History

Mesopotamia

By the middle of the 2nd millennium BC, the Babylonian mathematics had a sophisticated sexagesimal positional numeral system. The lack of a positional value (or zero) was indicated by a space between sexagesimal numerals. By 300 BC, a punctuation symbol (two slanted wedges) was co-opted as a placeholder in the same Babylonian system. In a tablet unearthed at Kish (dating from about 700 BC), the scribe Bêl-bân-aplu wrote his zeros with three hooks, rather than two slanted wedges.[8] The Babylonian placeholder was not a true zero because it was not used alone. Nor was it used at the end of a number. Thus numbers like 2 and 120 (2×60), 3 and 180 (3×60), 4 and 240 (4×60), looked the same because the larger numbers lacked a final sexagesimal placeholder. Only context could differentiate them. India

The concept of zero as a number and not merely a symbol for separation is attributed to India, where, by the 9th century AD, practical calculations were carried out using zero, which was treated like any other number, even in case of division.[9][10] The Indian scholar Pingala (circa 5th-2nd century BC) used binary numbers in the form of short and long syllables (the latter equal in length to two short syllables), making it similar to Morse code.[11][12] He and his contemporary Indian scholars used the Sanskrit word śūnya to refer to zero or void. The use of a blank on a counting board to represent 0 dated back in India to 4th century BC.[13] In 498 AD, Indian mathematician and astronomer Aryabhata stated that "sthānāt sthānaṁ daśaguņaṁ syāt"[14] (literally, "place to place in ten times in value"),[citation needed] i.e. "from place to place each is ten times the preceding"[14] which is the origin of the modern decimal-based place value notation. The oldest known text to use a decimal place-value system, including a zero, is the Jain text from India entitled the Lokavibhâga, dated 458 AD, where shunya ("void" or "empty") was employed for this purpose.[15] The first known use of special glyphs for the decimal digits that includes the indubitable appearance of a symbol for the digit zero, a small circle, appears on a stone inscription found at the Chaturbhuja Temple[disambiguation needed] at Gwalior in India, dated 876 AD.[16][17] There are many documents on copper plates, with the same small o in them, dated back as far as the sixth century AD, but their authenticity may be doubted.[8] China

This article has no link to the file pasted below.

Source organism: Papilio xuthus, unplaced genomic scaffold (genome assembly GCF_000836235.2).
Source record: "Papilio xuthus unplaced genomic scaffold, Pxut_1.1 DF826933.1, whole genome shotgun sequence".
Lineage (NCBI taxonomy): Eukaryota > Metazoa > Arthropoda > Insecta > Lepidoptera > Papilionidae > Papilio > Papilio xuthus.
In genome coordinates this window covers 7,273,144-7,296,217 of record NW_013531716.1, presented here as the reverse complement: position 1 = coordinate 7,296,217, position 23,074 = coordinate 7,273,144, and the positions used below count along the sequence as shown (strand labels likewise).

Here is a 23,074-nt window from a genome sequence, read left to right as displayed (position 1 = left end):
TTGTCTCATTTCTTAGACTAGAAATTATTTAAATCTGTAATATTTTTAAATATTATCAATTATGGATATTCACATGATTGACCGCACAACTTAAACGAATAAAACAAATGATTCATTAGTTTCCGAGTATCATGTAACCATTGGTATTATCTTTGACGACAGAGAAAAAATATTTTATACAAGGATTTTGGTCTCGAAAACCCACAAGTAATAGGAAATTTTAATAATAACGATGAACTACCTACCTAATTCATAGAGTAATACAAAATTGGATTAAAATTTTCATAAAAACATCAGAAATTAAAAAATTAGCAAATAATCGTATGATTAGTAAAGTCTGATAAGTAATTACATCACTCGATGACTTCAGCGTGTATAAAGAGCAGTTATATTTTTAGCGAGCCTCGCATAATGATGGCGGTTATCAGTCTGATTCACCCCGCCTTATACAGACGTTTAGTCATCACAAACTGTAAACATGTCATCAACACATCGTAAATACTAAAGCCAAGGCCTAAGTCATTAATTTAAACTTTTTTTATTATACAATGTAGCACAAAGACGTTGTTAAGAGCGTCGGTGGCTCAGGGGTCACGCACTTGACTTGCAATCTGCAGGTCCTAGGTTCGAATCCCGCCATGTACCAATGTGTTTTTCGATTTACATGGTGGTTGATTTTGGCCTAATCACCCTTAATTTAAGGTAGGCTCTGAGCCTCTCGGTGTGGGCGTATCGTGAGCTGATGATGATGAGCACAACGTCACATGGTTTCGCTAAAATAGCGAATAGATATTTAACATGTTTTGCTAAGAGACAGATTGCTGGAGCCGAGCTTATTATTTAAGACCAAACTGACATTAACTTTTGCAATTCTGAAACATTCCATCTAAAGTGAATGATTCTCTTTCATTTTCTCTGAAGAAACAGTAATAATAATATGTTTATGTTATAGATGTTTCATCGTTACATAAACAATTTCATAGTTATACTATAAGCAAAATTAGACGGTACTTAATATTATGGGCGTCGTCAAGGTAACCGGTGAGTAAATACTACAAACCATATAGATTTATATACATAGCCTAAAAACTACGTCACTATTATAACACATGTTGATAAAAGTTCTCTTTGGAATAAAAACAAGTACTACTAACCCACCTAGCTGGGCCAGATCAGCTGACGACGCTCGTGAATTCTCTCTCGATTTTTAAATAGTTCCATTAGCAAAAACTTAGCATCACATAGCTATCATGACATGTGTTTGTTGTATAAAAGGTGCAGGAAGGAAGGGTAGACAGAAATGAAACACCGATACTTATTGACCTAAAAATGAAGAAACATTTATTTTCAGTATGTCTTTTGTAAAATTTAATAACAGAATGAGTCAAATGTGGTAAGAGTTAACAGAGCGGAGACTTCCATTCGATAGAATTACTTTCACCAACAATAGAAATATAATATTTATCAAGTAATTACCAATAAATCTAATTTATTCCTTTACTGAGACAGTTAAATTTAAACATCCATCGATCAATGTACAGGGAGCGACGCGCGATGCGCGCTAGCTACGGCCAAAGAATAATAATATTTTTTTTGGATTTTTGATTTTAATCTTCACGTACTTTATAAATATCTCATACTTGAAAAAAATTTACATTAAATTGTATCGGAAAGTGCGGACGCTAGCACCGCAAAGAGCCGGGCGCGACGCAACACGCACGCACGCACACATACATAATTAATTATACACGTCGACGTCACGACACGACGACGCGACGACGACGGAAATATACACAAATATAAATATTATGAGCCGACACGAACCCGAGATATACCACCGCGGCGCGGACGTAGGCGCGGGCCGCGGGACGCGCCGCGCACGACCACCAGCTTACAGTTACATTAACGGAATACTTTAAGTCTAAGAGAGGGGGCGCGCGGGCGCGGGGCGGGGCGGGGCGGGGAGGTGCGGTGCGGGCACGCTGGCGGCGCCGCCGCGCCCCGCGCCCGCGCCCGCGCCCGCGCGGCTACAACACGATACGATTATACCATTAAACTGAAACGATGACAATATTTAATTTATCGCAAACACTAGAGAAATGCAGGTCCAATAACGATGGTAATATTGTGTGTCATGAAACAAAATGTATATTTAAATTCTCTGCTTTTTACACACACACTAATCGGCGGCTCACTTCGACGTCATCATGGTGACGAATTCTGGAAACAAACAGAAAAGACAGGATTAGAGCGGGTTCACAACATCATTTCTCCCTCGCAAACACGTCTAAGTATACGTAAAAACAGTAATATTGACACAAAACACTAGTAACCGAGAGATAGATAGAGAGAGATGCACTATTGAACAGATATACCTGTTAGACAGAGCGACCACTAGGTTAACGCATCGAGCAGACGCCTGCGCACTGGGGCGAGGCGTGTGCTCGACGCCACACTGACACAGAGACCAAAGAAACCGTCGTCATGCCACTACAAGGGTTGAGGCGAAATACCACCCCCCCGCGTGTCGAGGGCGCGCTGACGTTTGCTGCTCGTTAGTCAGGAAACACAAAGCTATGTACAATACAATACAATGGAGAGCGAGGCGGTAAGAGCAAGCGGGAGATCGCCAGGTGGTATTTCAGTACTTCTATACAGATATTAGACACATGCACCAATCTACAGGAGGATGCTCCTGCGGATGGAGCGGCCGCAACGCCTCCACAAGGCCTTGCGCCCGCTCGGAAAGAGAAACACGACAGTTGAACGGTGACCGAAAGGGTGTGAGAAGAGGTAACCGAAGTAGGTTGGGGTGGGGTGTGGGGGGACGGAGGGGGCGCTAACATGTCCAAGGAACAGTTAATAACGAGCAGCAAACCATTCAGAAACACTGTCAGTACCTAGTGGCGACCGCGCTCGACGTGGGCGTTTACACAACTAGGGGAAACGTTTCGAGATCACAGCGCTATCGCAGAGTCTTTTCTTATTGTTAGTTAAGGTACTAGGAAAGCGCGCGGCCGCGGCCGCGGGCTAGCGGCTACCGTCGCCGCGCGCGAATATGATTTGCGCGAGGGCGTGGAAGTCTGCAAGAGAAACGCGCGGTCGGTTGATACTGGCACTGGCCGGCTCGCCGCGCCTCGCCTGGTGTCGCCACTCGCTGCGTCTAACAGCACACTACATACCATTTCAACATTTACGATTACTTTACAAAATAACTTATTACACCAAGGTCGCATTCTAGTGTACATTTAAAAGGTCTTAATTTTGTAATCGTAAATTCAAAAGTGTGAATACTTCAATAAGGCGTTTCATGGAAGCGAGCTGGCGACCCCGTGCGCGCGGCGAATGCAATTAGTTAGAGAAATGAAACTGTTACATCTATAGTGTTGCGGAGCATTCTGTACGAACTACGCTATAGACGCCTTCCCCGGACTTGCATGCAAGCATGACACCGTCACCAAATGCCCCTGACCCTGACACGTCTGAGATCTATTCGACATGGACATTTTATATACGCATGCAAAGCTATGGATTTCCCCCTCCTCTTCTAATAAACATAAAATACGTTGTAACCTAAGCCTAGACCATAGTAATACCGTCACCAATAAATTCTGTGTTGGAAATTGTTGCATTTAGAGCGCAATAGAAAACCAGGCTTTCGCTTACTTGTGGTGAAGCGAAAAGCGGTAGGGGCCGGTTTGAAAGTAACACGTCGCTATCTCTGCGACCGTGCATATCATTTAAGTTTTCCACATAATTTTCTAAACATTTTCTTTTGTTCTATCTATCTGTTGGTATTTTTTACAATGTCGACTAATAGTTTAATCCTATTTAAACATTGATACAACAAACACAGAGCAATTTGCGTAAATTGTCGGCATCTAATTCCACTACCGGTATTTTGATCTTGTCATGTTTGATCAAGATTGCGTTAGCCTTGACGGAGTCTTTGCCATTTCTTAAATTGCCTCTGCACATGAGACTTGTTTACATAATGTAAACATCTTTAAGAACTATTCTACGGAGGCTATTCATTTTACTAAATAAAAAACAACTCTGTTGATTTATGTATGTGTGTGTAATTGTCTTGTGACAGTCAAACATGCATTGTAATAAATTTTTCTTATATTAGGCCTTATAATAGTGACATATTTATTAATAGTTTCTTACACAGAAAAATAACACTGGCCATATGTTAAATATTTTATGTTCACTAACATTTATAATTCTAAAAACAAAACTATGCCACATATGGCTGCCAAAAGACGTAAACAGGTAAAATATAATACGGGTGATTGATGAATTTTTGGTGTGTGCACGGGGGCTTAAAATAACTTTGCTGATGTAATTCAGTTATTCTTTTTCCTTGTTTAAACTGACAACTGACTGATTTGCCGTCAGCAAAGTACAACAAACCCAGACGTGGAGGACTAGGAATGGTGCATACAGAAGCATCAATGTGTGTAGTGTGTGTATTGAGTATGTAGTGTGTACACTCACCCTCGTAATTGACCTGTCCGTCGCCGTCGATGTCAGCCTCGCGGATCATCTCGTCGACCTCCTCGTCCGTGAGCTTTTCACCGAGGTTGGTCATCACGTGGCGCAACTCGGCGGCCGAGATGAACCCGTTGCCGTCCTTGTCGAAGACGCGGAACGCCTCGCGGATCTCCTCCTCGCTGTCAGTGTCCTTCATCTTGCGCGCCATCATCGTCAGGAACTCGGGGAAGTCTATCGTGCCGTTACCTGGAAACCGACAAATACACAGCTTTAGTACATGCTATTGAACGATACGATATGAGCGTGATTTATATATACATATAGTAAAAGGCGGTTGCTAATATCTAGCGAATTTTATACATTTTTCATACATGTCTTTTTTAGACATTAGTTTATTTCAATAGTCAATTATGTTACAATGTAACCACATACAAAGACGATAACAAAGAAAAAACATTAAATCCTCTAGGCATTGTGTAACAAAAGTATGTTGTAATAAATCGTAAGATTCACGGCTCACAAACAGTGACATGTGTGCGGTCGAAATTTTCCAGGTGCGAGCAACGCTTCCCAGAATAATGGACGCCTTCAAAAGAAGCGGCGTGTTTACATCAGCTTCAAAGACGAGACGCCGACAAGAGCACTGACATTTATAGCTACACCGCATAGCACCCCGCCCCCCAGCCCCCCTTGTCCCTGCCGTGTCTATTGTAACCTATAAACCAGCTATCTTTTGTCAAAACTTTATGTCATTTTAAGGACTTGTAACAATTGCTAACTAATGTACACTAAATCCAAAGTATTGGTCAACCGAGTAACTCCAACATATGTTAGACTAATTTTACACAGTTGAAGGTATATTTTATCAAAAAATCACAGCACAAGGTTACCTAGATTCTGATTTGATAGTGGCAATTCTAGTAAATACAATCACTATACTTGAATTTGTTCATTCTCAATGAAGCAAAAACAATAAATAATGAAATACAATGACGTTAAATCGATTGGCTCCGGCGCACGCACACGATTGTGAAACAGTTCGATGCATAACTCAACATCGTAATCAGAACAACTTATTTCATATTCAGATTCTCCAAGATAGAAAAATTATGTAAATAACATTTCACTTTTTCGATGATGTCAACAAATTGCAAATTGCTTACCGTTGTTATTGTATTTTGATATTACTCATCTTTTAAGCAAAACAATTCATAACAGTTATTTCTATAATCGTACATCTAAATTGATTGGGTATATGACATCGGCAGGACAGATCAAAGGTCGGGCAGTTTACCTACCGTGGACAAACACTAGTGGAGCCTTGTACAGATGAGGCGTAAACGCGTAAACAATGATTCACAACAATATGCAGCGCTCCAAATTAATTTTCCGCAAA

Since the 4th century BC, counting rods were used in China for decimal calculations including the use of blank spaces.[vague] The Nine Chapters on the Mathematical Art of 213 B.C.[18] instructed "[when subtracting] subtract same-signed numbers,[vague] add differently signed numbers, subtract a positive number from zero to make a negative number, and subtract a negative number from zero to make a positive number."[19] The word wúrù (無入) (rendered here as zero, its standard translation by mathematical historians) literally means "no entry" or "null enters".[vague] Along with negative numbers, Chinese mathematicians understood zero[when?], and some of them indicated it with wúrù (無入 "no entry"), kōng (空 "empty") and the frame-like symbol[vague] 口/囗,[vague] Gautama Siddha introduced the symbol 0[vague] in the 8th century.[20][21] Ch’in Chu-shao's 1247 Mathematical Treatise in Nine Sections is the oldest surviving Chinese mathematical text using a round symbol for zero,[22] and Chinese authors were familiar with the idea of negative numbers well before the fifteenth century[when?] when they became well established in Europe.[22] The Arab world

The Hindu-Arabic numerals and the...